The latest instalment of the Sookie Stackhouse series. I read this in a day! I usually do with the books in this series. It got some mixed reviews about it being overly complicated but, if you love and know the characters the whole thing just gets more intriguing – I was uncertain about the love interest by the end though (read it and you’ll see what I mean)

Incarnation – Emma Cornwall

Taking the point of view of Lucy in Dracula, this Steam Punk story gives us an alternate version of the events that inspired Bram Stoker. Well written and great escapism – although it did take some liberties every now and then.

What’s a Ghoul to Do – Victoria Laurie

I usually find it hard to read ghost stories, but with its fun characters and great premise this one really took me by surprise – A ghost busting psychic detective story which straddles both paranormal and crime novels. Lots of books in the series, so I’m looking forward to working my through to see what MJ Holiday does next.

Masque of the Red Death – Bethany Griffin

A great alternate history steam punk novel that kick starts a trilogy. Interesting concept and compelling characters that really do develop through the book. Manages to paint both a bleak and vivid picture of an alternate Victorian society. Eagerly awaiting the next instalment, which Bethany assures us is under way.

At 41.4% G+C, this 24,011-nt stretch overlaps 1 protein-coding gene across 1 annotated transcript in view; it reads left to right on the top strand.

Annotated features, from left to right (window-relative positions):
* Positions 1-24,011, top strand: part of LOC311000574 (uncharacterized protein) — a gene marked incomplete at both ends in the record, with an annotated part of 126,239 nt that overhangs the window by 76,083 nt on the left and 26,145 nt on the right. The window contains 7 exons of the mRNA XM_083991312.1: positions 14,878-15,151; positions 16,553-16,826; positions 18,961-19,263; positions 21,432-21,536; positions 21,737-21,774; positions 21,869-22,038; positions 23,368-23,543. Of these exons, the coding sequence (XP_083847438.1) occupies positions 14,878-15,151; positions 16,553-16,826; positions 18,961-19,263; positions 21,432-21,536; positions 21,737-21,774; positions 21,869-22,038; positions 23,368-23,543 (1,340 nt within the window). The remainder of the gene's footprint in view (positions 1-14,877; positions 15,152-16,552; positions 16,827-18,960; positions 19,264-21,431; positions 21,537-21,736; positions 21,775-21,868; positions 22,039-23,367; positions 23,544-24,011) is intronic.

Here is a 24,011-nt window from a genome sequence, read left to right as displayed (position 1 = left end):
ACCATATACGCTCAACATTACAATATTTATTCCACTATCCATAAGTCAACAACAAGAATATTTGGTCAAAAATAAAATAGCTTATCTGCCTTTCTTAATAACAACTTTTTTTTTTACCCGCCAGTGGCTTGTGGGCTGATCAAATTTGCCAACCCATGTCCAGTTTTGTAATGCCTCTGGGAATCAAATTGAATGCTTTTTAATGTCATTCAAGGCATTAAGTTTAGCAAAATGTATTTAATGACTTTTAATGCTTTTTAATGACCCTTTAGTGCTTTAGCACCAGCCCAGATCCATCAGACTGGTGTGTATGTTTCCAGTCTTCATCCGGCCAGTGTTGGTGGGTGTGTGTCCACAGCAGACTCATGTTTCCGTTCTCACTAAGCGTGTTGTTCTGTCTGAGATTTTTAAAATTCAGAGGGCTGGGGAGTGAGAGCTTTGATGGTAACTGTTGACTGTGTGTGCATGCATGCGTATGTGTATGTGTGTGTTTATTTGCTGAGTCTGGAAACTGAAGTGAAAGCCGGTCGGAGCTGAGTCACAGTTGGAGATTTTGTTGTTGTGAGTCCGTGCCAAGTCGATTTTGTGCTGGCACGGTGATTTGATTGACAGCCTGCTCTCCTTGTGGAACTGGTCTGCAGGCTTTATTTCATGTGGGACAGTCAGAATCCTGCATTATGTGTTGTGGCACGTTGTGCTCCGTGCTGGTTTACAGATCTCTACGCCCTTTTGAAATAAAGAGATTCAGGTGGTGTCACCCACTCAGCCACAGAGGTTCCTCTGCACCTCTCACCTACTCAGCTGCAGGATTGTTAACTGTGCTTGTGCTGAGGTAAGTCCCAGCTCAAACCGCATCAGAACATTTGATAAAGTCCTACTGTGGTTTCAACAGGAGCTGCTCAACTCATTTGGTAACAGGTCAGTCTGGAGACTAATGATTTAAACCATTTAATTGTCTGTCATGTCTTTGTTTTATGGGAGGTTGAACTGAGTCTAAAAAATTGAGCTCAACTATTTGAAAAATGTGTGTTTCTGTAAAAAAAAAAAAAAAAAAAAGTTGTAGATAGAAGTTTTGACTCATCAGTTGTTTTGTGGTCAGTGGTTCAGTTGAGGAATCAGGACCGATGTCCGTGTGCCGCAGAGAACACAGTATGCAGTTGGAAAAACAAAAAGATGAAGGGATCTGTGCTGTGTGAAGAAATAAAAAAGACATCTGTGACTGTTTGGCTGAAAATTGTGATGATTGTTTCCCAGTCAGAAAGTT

Kitty’s Big Trouble – Carrie Vaughn

I’m a big fan of the Kitty books. She’s a werewolf and a radio show host – what more can you ask for? I like the way the author has developed the character and my particular favourite of this series is ‘Kitty and the House of Horrors’ which was like a supernatural big brother. Big Trouble doesn’t disappoint and, if you haven’t read them, put them all on your Christmas wish list.

Morganville Vampires – Last Breath – Rachel Caine

I bought the Morganville Vampire series a while ago and quickly devoured them. The newest ones are a little jarring though, as the POV switches between characters – which I tend not to like – but the characters themselves are fully fleshed out and the vampire lore in these books is fantastic (I could have written ‘fangtastic’ but I didn’t) My favourite character is Myrnin – a flamboyant fluffy bunny slipper wearing mad scientist vampire, who you never know whether to trust.

The Goddess Test – Aimee Carter

We’ve been saturated with vampires, werewolves and zombies so a book about the Greek Gods is a refreshing twist. Great themes in this one and lots of parallels with mythology. It’s a lovely written YA book that captures you from the very beginning. The ending was quite obvious, but sometimes that’s a nice comfy feeling.

What have been your favourite reads this year?